“But mostly, it’s going to be retirees and late retirees who are really stressing capital preservation,” said Stapleton.

Read More: What Is a Fixed-Index Annuity?

Pros and Cons of Fixed Annuities

With any investment, it’s wise to consider the pros and cons before deciding which choice is right for you.

Pros & Cons


  • Guaranteed minimum interest rate
  • Premium protection
  • Income for life
  • Simple
  • Predictable
  • Lowest risk  


  • No frills
  • No inflation protection
  • No capital gains tax rates
  • Penalties for early withdrawals
  • Surrender charges
  • Lack of liquidity

For many investors, the biggest advantage of annuities is their safety. A fixed annuity is the safest of all annuity types, offering premium protection and the option to set up a stream of income you can never outlive. 

Fixed annuities are also simple and predictable, making them attractive to conservative investors. 

“Annuities provide guaranteed returns which leaves out the guessing and risk,” Steve Azoury, a Chartered Financial Consultant® and owner of Azoury Financial, told “They also provide a guaranteed income which does not fluctuate due to stock market swings.”

No matter how the insurer’s investments perform, a fixed annuity will never earn less than its guaranteed interest rate. This means you can easily predict how much income you’ll receive from your fixed annuity.

Despite all these benefits, there remain some drawbacks to fixed annuities. The simplicity and predictability of the product come at the expense of having less growth potential than other, more complicated annuities. 

Because fixed annuities grow at a guaranteed rate, they cannot adjust for inflation, so their actual value may decline over time. And the money withdrawn from any annuity is taxed as ordinary income, as it does not benefit from capital gains tax rates.

Finally, an annuity may not be the right choice for an investor who values liquidity. Money that’s tied up in an annuity cannot be withdrawn without penalties or surrender charges. 

“Fixed annuities typically have bigger penalties for cashing out early than CDs and treasuries do,” Singer said.

Wendy Swanson, Retirement Income Certified Professional™, explains the benefits of a fixed annuity.

Factors To Consider in Choosing a Fixed Annuity

When considering the various fixed annuity options from insurers, it helps to ask yourself some questions about your financial circumstances:

  • How much money am I planning to invest in an annuity?
  • How soon will I need annuity payments to start?
  • How do I plan to pay for this annuity?
  • How likely am I to need the money in my annuity contract before it matures?

You might also consider the characteristics of different fixed annuity products. Check the fine print of annuity contracts for things like fees, surrender charges and rider costs. Find out which riders are offered by the annuity provider and determine whether you would like to add any riders to your annuity.

Fixed annuities earn interest based on a guaranteed rate, so consider factors like how long that rate is guaranteed and how frequently the interest compounds.

An annuity is only as safe as the insurance company that sells it. While it is extremely unlikely an insurance company will go broke, it’s important to select an insurer with an A rating from one of the major credit rating agencies, such as Fitch or AM Best.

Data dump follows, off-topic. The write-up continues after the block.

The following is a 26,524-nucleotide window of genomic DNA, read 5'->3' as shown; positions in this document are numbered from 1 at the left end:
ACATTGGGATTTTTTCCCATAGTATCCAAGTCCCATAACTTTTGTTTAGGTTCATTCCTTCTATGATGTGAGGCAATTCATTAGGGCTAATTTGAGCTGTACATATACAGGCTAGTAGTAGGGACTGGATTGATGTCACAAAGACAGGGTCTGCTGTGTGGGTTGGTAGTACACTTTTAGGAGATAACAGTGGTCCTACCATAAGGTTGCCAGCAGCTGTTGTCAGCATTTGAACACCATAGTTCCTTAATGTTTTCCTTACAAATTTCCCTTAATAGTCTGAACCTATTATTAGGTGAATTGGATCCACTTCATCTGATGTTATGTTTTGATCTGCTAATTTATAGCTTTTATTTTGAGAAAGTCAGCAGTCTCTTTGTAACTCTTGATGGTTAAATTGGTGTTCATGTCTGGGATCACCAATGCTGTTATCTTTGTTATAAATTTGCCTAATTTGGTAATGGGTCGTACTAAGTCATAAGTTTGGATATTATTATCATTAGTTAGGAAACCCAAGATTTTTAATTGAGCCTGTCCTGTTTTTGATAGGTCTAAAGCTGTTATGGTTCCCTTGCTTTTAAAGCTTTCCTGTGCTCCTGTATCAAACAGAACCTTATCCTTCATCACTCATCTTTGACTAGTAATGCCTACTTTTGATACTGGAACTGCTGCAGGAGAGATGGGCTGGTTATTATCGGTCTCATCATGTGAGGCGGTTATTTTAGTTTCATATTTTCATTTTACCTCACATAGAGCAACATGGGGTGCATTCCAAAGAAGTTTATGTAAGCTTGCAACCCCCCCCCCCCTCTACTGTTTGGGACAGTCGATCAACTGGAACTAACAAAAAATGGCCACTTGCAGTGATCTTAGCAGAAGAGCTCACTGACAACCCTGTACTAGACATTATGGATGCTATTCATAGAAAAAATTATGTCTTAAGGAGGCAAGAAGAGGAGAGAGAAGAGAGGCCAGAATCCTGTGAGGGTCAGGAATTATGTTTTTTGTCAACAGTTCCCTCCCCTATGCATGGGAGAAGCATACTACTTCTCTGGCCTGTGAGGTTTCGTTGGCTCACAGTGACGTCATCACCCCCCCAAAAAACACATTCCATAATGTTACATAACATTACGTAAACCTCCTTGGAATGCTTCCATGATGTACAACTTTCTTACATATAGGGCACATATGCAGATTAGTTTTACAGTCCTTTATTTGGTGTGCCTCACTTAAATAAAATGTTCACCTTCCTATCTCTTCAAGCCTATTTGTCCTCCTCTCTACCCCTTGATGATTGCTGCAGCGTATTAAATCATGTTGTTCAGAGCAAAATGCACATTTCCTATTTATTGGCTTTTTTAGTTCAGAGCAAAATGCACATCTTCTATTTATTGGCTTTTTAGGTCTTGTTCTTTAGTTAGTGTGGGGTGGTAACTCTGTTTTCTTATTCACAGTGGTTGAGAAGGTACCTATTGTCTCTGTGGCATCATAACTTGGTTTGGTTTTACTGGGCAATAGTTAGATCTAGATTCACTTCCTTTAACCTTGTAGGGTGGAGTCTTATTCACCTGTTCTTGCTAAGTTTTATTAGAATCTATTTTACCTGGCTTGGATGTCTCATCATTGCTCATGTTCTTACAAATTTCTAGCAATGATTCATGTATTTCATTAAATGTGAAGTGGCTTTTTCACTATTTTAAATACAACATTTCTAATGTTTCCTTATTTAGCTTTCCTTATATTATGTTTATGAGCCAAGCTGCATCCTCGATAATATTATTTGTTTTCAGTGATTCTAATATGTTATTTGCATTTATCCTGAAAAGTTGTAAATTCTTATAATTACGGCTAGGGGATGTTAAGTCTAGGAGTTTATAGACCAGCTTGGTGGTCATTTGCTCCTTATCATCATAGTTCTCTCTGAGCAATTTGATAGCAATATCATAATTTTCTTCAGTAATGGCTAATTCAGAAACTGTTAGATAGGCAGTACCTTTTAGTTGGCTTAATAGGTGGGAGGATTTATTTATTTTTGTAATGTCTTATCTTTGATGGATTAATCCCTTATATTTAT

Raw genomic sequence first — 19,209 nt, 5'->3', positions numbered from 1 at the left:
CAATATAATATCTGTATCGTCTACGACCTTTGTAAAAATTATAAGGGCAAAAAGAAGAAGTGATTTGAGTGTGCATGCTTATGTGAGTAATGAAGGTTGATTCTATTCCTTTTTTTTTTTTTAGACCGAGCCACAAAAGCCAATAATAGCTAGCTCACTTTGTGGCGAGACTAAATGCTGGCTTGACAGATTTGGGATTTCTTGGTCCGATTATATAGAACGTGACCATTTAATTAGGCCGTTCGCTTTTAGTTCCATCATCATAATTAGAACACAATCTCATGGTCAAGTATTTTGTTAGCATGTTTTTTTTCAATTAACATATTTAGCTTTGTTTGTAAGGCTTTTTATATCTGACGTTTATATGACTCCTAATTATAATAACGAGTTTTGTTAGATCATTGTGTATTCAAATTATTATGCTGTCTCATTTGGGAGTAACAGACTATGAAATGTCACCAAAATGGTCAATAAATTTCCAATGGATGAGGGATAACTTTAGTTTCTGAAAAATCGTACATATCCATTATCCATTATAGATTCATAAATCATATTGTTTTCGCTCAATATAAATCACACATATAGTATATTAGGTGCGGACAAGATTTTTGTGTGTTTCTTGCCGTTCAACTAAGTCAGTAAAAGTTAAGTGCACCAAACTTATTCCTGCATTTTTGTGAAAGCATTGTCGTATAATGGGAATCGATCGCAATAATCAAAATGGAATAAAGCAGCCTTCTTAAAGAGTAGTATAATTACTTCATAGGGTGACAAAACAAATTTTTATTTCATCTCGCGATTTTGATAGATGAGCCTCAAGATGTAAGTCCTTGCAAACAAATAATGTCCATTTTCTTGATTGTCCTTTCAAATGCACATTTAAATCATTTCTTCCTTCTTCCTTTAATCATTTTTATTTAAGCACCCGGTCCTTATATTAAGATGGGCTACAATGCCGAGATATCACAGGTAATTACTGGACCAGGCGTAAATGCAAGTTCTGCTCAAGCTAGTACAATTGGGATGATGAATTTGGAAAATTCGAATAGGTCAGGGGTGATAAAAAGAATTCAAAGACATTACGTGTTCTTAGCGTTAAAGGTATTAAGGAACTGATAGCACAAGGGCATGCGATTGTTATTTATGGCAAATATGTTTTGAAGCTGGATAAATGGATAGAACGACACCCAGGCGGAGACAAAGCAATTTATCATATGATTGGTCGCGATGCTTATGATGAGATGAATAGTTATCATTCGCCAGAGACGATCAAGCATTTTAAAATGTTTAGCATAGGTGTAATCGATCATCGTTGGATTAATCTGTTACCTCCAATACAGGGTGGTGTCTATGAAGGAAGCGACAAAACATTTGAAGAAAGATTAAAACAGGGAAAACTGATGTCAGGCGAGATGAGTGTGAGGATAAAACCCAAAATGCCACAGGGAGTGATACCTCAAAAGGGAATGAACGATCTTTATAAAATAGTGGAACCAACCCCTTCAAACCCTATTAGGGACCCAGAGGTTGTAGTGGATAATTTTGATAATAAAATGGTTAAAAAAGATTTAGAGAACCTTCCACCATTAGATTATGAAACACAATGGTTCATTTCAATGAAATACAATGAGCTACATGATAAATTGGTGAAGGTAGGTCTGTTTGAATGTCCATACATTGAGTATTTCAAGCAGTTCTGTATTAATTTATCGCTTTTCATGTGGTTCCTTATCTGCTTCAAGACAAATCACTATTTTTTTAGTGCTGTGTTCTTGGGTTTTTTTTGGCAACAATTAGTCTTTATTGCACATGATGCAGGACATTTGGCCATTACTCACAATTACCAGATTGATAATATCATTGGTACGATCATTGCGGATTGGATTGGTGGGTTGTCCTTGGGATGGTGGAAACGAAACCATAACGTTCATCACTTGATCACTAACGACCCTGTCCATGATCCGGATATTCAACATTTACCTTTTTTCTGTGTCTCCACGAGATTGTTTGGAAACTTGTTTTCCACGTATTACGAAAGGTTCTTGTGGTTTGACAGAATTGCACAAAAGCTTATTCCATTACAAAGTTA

FINRA advises anyone shopping for annuities to contact their state insurance commissioner to ensure that their broker is registered and authorized to sell annuities in the state.

The regulatory nonprofit also suggests you research your state’s guaranty association that will protect you if your insurer becomes insolvent.

As with any investment or insurance product, working with a financial advisor can be beneficial. Your financial advisor can provide fixed annuity recommendations based on your unique goals and risk tolerance.

Is a Fixed Annuity a Good Investment in 2023?

Fixed-rate deferred (FRD) annuity sales jumped in the first quarter of 2023 to $40.9 billion, 157% higher than the first quarter of 2022, according to a recent report from the trade group LIMRA. The report also found that fixed annuities now account for 44% of total annuity sales in the country.

In the report, Todd Giesing, assistant vice president of LIMRA Annuity Research, found that “on average, FRD annuity crediting rates continue to outperform CD rates, making these products very attractive to conservative investors. LIMRA anticipates FRD products to have strong sales this year even though interest rates are expected to fall in the second half of 2023.”

The rising interest rate environment of 2023 has contributed to the increased popularity of guaranteed-rate investments like fixed annuities. 

“The rates are such that you can get more than you’ve been able to get for close to 15 years,” Kates said. 

After the stock market downturns that brought about rumors of a recession in 2022, many investors may be seeking ways to protect and grow their retirement savings. Fixed annuities offer guaranteed, tax-deferred growth that’s predictable and preserves the initial investment, and you can use the annuity to set up a stream of income you can’t outlive. All these factors can make fixed annuities very beneficial in 2023.

“For anybody who is concerned about the volatility of the market, any fixed investment — including fixed annuities — could be very worthwhile.”

Alternatives to Fixed Annuities

Certificates of Deposit

A certificate of deposit, or CD, is a savings security with a fixed interest rate and a specified withdrawal date, known as the maturity date.

Like a CD, a fixed annuity pays a guaranteed interest rate for a specific period, such as three to 10 years.